10 Fascinating Shakespeare Facts!

March 28, 2017

Think Shakespeare’s boring? Think again! In honour of our new production To Dream Again, which is loosely based on Shakespeare’s A Midsummer Night’s Dream, here are 10 fun facts about Shakespeare we bet you didn’t know, that show Shakespeare was never dull.

  • Among the 80 languages Shakespeare’s works have been translated into, the most obscure must be Star Trek’s Klingon! Hamlet and Much Ado about Nothing have both been translated as part of the Klingon Shakespeare Restoration Project by theKlingon Language Institute, and they plan to translate more.
  • There is a curse placed onShakespeare’s grave in Trinity Church, Stratford-upon-Avon in the form of a poem etched on his tombstone, written by Shakespeare himself. Though this undoubtedly helped his bones to remain untouched since his death despite it being customary to dig up bones from previous graves to make room for others, in 1747 Stratford citizens actually replaced the original bag of grain grave marker with a quill.
  • Although Shakespeare is nowadays almost universally considered as one of the finest writers in the English language, his contemporaries were not always as impressed! The first recorded reference to Shakespeare, written by theatre critic Robert Greene in 1592, was as an “upstart crow, beautified with our feathers”.
  • The original Globe Theatre came to a premature and fiery end in 1613 during a performance of Shakespeare’s Henry VIII, when a cannon set light to the thatched roof. Within two hours the theatre was burnt to the ground, to be rebuilt the following year.
  • An outbreak of the plague in Europe resulted in all London theatres being closed between 1592 and 1594. As there was no demand for plays during this time, Shakespeare began to write poetry, completing his first batch of sonnets in 1593, aged 29.

  • Shakespeare has been credited by the Oxford English Dictionary with introducing almost 3,000 words to the English language. Estimations of his vocabulary range from 17,000 to a dizzying 29,000 words– at least double the number of words used by the average conversationalist!
  • It was illegal for women and girls to perform in the theatre in Shakespeare’s lifetime so all the female parts were written for boys. The text of some plays likeHamlet and Antony and Cleopatra refer to that. It was only much later, during the Restoration, that the first woman appeared on the English stage.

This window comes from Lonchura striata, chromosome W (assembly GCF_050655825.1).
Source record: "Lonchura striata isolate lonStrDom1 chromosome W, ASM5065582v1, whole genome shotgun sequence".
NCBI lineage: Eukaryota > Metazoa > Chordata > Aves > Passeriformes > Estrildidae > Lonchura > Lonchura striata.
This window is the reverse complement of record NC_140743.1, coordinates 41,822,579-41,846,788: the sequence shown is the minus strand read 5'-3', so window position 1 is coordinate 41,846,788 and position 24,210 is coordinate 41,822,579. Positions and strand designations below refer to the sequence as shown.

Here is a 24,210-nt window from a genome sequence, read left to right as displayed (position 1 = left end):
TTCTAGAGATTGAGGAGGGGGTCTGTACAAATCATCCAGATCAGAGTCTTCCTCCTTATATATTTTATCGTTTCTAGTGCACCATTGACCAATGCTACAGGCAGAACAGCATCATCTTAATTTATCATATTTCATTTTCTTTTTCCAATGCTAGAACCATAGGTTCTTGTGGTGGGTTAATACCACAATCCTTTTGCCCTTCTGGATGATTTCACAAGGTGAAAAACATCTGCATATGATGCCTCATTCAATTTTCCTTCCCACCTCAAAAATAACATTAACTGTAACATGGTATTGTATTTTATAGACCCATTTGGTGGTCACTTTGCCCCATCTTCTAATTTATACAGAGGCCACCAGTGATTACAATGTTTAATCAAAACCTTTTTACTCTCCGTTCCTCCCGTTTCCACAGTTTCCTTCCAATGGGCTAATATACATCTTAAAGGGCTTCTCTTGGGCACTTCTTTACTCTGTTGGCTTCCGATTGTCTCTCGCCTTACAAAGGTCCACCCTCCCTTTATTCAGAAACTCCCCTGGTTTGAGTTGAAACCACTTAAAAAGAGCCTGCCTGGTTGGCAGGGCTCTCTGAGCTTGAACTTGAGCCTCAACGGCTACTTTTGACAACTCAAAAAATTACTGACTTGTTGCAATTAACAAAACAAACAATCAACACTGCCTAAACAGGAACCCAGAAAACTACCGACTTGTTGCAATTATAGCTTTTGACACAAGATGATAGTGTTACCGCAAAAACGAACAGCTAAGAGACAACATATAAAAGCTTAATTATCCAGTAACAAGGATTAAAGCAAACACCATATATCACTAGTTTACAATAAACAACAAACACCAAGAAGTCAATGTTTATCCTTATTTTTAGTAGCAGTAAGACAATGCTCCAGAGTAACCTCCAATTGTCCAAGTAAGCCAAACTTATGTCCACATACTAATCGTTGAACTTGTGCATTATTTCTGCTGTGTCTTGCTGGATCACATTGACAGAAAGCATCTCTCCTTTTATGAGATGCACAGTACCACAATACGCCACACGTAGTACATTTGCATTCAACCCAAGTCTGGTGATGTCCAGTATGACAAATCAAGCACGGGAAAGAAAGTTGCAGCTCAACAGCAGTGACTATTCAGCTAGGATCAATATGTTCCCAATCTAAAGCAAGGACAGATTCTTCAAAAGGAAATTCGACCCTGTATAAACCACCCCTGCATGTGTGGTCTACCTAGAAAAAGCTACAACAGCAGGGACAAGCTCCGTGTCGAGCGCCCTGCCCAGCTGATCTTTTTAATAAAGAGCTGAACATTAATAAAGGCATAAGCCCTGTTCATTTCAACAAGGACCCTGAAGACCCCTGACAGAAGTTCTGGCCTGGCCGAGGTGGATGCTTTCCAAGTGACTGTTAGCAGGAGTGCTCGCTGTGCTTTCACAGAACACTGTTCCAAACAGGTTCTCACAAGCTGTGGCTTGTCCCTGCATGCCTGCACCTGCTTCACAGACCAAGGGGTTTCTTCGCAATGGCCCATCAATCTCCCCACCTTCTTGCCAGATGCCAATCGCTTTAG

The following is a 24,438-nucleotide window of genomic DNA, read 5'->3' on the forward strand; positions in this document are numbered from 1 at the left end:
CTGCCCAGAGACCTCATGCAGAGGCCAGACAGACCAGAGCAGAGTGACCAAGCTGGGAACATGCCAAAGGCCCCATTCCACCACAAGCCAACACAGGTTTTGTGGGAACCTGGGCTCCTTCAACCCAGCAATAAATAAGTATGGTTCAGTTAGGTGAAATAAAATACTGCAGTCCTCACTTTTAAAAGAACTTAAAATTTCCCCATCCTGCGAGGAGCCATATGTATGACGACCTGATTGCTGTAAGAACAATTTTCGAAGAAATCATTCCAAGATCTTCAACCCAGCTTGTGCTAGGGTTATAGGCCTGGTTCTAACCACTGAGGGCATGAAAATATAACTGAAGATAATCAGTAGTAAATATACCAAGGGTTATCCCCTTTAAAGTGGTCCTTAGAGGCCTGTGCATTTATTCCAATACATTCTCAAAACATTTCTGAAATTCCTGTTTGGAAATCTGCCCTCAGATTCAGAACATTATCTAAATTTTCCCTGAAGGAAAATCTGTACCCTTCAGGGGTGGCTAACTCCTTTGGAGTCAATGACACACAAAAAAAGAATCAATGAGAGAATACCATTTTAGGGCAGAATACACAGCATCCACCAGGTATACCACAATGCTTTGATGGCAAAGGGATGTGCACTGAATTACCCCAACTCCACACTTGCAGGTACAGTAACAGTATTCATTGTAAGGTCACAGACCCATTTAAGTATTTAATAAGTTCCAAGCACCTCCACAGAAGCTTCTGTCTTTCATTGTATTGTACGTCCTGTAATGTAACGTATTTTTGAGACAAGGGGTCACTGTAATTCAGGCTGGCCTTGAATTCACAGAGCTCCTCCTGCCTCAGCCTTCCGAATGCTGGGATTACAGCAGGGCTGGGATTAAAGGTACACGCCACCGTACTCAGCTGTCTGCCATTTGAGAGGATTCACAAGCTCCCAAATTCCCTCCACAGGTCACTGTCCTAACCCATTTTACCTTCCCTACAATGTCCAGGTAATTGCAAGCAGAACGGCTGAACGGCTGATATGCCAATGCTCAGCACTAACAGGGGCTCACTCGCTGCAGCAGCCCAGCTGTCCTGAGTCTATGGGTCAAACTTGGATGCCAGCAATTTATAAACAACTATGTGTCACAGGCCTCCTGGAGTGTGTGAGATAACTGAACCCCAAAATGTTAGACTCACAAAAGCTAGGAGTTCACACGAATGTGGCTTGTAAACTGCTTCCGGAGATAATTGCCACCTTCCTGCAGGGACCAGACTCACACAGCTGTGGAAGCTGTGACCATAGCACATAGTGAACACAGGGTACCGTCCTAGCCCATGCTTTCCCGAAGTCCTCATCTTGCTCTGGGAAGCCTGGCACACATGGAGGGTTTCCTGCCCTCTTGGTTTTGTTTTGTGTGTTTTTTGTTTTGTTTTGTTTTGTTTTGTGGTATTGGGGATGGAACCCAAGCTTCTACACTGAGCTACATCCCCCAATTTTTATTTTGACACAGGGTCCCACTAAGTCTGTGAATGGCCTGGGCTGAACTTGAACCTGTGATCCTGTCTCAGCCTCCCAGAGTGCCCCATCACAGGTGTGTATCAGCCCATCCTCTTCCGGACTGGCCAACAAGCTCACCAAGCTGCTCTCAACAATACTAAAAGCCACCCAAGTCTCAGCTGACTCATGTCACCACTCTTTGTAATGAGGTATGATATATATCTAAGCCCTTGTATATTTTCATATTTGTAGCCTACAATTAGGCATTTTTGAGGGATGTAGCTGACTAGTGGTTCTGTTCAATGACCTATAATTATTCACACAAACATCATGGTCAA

• It wasn’t illegal in Shakespeare’s time to steal a play or story someone else had written, as a result of which there was a thriving trade in copied plays. To help counter this, actors got their lines only once the play was in progress – often in the form of cue acting where someone backstage whispered them to the person shortly before he was supposed to deliver them. Shakespeare himself copied the plot for a lot of his plays from other playwrights!

  • Most people in Shakespeare’s time couldn’t read or write, so plays were advertised by a flag being raised on the theatre the day of the performance. White Globe Theatre flags were used to advertise that the play would be a comedy; using white flag indicated that the play would be a light subject. Black flags were used to show the play would be a tragedy; using a black flag indicated that the play would be a dark subject, associated with death. Red flags were used to indicate the play would be a history. Using a red flag indicated that the play would be a subject, associated with blood, as most plays based on history were!
  • The Bard’s reach is cosmic, literally! The planet Uranus has 27 moons, the majority of which are named for Shakespearean characters, including Titania, Oberon and Puck from A Midsummer Night’s Dream.

To Dream Again will be on the Main Stage from 10 March – 2 April for ages 7-12, to learn more about it or to book please click here